Loading

Module 1: Introduction to Corrosion

Notes
Study Reminders
Support
Text Version

Introduction to Corrosion - Lesson Summary

Set your study reminders

We will email you at these times to remind you to study.
  • Monday

    -

    7am

    +

    Tuesday

    -

    7am

    +

    Wednesday

    -

    7am

    +

    Thursday

    -

    7am

    +

    Friday

    -

    7am

    +

    Saturday

    -

    7am

    +

    Sunday

    -

    7am

    +

The key points from this module are as follows:

Corrosion is the deterioration of materials in presence of a chemical environment leading to a loss in their function.

The thermodynamics of corrosion involves the following:

Corrosion of metals and alloys involves oxidation from their metallic states.
Metallic corrosion must at least have two partial reactions.

There are several forms of corrosion but the most common are as follows:

Uniform corrosion
Crevice Corrosion
Intergranular Corrosion
Pitting Corrosion
Galvanic Corrosion
Erosion Corrosion
Microbial Corrosion

The difference between chemical and electrochemical reactions to corrosion is that the chemical reaction is a functional temperature, pressure, and activity of the species while the rate of the electrochemical reaction is a functional temperature, pressure, activity, and potential.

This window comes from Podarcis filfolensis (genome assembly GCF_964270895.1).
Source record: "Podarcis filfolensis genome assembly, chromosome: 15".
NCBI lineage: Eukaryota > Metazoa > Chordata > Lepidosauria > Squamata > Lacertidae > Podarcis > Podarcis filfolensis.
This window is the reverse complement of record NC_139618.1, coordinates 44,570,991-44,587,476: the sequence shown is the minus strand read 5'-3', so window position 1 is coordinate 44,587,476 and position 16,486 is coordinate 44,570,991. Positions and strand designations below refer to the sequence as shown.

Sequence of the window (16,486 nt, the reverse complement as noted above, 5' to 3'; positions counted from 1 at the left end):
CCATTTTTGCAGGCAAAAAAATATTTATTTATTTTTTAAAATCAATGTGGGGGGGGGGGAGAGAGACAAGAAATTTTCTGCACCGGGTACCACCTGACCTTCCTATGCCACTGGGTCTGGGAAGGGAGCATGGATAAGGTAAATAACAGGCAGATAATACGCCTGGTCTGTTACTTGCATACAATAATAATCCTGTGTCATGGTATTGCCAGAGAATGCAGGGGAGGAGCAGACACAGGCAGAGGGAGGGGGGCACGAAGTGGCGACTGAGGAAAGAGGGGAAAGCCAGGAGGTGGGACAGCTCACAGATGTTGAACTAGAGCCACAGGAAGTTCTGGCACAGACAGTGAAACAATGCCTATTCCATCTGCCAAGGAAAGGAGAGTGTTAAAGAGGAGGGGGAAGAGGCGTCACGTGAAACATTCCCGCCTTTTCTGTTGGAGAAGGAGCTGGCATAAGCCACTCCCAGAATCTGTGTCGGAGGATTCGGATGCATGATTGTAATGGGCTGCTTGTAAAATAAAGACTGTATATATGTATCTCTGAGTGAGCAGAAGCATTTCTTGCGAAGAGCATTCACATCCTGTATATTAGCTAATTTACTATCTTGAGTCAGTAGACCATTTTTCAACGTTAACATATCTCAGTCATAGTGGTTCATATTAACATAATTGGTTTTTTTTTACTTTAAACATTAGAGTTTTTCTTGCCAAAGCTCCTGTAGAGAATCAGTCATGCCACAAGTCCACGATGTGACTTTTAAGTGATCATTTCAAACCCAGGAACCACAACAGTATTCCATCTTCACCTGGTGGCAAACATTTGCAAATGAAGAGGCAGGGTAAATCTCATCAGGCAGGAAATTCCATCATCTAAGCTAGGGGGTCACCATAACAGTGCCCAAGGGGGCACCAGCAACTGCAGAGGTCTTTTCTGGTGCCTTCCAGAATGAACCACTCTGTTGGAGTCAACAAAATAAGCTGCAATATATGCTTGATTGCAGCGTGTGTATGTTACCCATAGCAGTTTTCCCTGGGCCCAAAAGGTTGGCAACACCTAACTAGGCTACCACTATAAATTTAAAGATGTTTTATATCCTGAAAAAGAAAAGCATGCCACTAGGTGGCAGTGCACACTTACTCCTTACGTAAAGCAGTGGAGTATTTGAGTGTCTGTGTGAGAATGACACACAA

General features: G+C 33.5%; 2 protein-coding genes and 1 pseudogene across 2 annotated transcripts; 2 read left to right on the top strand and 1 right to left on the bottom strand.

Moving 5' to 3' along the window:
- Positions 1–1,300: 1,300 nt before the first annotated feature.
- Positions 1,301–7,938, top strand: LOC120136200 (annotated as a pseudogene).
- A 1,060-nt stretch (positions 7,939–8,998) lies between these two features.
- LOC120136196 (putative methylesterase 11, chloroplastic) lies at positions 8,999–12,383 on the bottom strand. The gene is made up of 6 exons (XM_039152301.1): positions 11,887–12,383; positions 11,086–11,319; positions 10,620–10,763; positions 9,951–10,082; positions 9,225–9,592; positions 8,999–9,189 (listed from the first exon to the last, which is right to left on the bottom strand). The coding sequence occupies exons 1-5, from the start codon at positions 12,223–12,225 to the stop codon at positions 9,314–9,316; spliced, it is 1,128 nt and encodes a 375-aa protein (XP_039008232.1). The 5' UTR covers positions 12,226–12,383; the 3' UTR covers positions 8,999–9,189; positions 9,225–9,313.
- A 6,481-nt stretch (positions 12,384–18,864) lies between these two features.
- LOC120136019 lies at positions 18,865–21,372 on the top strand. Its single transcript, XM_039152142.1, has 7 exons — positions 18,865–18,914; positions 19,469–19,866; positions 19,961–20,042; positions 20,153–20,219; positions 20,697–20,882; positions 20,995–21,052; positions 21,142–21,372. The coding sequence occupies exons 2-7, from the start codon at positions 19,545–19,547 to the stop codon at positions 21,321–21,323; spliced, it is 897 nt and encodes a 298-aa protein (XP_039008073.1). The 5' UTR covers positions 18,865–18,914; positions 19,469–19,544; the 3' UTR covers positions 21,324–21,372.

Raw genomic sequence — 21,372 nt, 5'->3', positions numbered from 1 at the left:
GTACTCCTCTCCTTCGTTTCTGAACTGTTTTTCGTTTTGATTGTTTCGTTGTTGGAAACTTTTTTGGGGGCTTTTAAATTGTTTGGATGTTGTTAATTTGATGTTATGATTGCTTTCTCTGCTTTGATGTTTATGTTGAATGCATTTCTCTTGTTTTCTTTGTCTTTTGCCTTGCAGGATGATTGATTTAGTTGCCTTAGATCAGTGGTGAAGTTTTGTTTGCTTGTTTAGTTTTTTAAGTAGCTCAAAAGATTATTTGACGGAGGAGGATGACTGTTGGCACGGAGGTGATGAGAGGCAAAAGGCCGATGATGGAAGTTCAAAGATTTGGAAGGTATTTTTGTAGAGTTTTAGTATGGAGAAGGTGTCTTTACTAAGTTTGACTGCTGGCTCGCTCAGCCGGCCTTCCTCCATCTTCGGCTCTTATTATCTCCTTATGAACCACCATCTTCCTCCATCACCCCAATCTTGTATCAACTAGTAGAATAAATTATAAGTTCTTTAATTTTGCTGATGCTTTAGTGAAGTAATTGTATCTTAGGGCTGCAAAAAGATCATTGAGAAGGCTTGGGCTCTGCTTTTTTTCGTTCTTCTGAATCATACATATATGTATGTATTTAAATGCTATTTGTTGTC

There are two types of anodes, namely;

Sacrificial Anode: They are created from a metal alloy with a more negative electrochemical potential than the other metal it will be used to protect.
Impressed Current Anode: It uses electrical support in the form of a controlled amount of direct current connection between the anode and the structure.

How to interpret pipe-to-soil potential in relation to corrosion potential of a pipeline:

If it is cathodically protected, the potential has to be low (more negative).
If not, it should be more (relatively positive).

Aqueous corrosion is electrochemical in nature.

Corrosion rate can be suppressed by polarizing towards negative potential. Polarization can be done through impressed current or sacrificial anode.